A proposed TransCanada pipeline could contaminate the drinking water sources for up to five million Canadians, a new report suggests.
According to Environmental Defence, TransCanada’s Energy East project – which would pump 1.1 billion barrels of crude from Alberta’s tar sands to coastal seaports – places nearly 3,000 drinkable water sources at risk of oil contamination if the pipeline were to rupture.
TransCanada has a history of their oil infrastructure failing in the past, with one of its pipelines transporting Alberta crude bursting earlier this week in the US.
As reports continue to magnify the dangers of sustaining a fossil fuel economy, Canada’s leaders face surmounting pressure to phase out any prospects of a dirty energy economy, and to instead make room for a 100 per cent renewable future.
- Energy East could devastate communities. Not only would this pipeline risk contaminating the drinking water for millions of Canadians, Energy East – the largest proposed pipeline in North America – would cut through major cities and First Nations living along its proposed route. Energy East could also generate up to 32 million tonnes in additional greenhouse gas emissions each year in Canada, once again placing frontline communities at the forefront of its devastating impacts.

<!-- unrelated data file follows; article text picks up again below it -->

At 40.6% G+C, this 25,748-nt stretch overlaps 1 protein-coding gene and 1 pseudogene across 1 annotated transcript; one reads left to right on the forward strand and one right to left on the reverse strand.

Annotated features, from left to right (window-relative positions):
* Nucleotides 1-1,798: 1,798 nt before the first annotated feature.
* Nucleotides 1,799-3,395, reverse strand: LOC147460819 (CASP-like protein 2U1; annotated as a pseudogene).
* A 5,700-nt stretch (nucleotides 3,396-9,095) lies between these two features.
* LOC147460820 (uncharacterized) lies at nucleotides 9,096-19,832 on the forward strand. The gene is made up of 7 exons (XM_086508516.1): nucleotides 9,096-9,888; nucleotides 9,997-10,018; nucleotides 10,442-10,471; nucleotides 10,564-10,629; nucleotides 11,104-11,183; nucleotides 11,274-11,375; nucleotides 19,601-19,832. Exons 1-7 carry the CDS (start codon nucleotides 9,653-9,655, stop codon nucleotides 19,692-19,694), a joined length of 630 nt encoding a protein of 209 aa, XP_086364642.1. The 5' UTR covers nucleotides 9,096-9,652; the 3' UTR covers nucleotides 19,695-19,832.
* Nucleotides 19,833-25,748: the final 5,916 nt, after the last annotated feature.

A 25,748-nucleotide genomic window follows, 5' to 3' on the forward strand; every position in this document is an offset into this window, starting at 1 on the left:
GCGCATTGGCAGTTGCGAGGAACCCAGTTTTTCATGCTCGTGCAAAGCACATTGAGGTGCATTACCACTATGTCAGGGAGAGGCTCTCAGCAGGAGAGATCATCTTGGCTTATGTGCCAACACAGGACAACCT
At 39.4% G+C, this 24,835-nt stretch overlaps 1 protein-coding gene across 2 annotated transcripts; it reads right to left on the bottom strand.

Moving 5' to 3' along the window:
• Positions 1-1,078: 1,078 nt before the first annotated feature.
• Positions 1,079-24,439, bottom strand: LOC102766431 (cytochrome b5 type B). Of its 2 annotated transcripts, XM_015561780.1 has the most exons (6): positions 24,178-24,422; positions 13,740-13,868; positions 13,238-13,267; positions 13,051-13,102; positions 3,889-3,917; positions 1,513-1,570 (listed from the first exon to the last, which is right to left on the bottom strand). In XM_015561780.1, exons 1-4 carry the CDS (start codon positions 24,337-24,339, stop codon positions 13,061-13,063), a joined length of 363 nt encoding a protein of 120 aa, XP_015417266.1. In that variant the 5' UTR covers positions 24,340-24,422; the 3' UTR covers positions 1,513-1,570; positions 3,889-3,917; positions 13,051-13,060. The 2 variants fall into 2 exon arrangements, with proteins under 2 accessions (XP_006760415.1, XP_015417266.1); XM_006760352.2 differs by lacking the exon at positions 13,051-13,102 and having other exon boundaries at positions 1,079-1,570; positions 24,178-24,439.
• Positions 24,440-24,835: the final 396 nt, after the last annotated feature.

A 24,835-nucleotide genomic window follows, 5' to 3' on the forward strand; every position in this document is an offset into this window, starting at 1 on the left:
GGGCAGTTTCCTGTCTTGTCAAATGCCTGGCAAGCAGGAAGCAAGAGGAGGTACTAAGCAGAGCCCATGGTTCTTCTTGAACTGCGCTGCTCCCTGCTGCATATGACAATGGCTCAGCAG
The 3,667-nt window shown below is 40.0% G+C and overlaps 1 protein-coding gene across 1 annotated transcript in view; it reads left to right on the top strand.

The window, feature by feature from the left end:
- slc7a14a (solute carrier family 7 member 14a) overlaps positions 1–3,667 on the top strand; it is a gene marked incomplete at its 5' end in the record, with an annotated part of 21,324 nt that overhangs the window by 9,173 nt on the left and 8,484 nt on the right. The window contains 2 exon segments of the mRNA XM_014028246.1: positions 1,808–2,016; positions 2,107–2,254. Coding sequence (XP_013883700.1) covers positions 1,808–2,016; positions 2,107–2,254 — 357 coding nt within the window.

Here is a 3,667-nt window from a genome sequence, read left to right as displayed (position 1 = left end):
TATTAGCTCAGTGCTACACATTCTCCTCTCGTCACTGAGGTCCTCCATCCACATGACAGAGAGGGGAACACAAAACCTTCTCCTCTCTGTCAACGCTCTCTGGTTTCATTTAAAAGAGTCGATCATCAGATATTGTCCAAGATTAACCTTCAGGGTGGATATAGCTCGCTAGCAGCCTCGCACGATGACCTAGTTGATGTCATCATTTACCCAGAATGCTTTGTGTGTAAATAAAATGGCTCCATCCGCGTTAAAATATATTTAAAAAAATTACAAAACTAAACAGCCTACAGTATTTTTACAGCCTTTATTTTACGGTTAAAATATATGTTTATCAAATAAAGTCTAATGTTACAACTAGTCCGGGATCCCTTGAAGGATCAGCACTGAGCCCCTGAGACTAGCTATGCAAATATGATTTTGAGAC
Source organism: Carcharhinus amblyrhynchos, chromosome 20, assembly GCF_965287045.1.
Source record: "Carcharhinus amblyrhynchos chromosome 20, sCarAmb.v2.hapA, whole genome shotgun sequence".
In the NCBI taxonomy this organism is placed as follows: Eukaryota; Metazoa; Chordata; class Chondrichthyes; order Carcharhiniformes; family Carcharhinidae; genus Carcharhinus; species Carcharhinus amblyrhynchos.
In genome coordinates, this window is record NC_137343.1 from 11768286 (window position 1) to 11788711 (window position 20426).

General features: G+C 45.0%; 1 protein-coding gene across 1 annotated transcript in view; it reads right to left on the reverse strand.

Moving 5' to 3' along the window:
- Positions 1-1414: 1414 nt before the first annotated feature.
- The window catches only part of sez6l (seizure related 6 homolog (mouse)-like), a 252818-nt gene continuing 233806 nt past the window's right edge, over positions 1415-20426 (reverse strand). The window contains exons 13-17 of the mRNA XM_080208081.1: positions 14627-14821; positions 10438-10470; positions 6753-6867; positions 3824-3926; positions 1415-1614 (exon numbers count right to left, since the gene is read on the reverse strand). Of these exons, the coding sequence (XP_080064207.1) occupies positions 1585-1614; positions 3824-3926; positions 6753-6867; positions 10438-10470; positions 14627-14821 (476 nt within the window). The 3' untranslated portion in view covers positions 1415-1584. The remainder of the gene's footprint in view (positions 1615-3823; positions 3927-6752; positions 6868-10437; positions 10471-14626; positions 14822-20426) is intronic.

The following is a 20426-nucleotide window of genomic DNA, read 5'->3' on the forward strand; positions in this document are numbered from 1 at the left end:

- TransCanada has a history of being reckless. At the end of last summer, TransCanada drilled boreholes in the Bay of Fundy for pipeline exploration without consulting nearby communities, while just this week, the oil giant is caught up in another scandal with its Keystone pipeline rupture in South Dakota. By allowing TransCanada to build Energy East, the federal government would be placing people’s safety in the hands of a company that has continuously failed to protect the interests of communities.
- Fossil fuels no longer make sense for Canada’s economy. The oil price slump has created economic instability in provinces like Alberta, which was highly dependent on the volatile commodity, and projects like Energy East won’t alleviate that situation since it would create few permanent jobs. At a time where leading experts agree that switching to renewables could stimulate growth, a full transition towards a 100 per cent clean energy future could be within Canada’s reach as early as 2050.